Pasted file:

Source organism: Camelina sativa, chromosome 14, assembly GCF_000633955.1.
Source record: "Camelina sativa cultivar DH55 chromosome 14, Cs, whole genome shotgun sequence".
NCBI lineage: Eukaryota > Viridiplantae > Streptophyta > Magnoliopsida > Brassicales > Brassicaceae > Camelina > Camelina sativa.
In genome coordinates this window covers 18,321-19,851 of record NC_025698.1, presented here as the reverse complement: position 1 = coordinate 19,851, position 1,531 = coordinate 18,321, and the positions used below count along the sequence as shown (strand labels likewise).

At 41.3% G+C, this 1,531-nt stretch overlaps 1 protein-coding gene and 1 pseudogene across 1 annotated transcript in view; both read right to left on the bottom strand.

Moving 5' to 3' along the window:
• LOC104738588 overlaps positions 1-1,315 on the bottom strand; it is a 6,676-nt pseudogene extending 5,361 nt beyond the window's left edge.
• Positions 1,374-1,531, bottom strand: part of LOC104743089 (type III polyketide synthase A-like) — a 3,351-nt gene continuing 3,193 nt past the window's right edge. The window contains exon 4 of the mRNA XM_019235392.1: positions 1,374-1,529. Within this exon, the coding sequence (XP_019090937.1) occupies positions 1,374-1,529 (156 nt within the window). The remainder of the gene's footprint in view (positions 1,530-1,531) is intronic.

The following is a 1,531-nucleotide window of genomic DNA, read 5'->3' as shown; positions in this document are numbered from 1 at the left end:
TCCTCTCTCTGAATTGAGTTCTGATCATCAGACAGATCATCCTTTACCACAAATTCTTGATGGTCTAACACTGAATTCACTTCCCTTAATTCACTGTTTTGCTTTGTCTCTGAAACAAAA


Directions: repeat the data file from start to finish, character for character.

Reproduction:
Source organism: Camelina sativa, chromosome 14, assembly GCF_000633955.1.
Source record: "Camelina sativa cultivar DH55 chromosome 14, Cs, whole genome shotgun sequence".
NCBI lineage: Eukaryota > Viridiplantae > Streptophyta > Magnoliopsida > Brassicales > Brassicaceae > Camelina > Camelina sativa.
In genome coordinates this window covers 18,321-19,851 of record NC_025698.1, presented here as the reverse complement: position 1 = coordinate 19,851, position 1,531 = coordinate 18,321, and the positions used below count along the sequence as shown (strand labels likewise).

At 41.3% G+C, this 1,531-nt stretch overlaps 1 protein-coding gene and 1 pseudogene across 1 annotated transcript in view; both read right to left on the bottom strand.

Moving 5' to 3' along the window:
• LOC104738588 overlaps positions 1-1,315 on the bottom strand; it is a 6,676-nt pseudogene extending 5,361 nt beyond the window's left edge.
• Positions 1,374-1,531, bottom strand: part of LOC104743089 (type III polyketide synthase A-like) — a 3,351-nt gene continuing 3,193 nt past the window's right edge. The window contains exon 4 of the mRNA XM_019235392.1: positions 1,374-1,529. Within this exon, the coding sequence (XP_019090937.1) occupies positions 1,374-1,529 (156 nt within the window). The remainder of the gene's footprint in view (positions 1,530-1,531) is intronic.

The following is a 1,531-nucleotide window of genomic DNA, read 5'->3' as shown; positions in this document are numbered from 1 at the left end:
TCCTCTCTCTGAATTGAGTTCTGATCATCAGACAGATCATCCTTTACCACAAATTCTTGATGGTCTAACACTGAATTCACTTCCCTTAATTCACTGTTTTGCTTTGTCTCTGAAACAAAA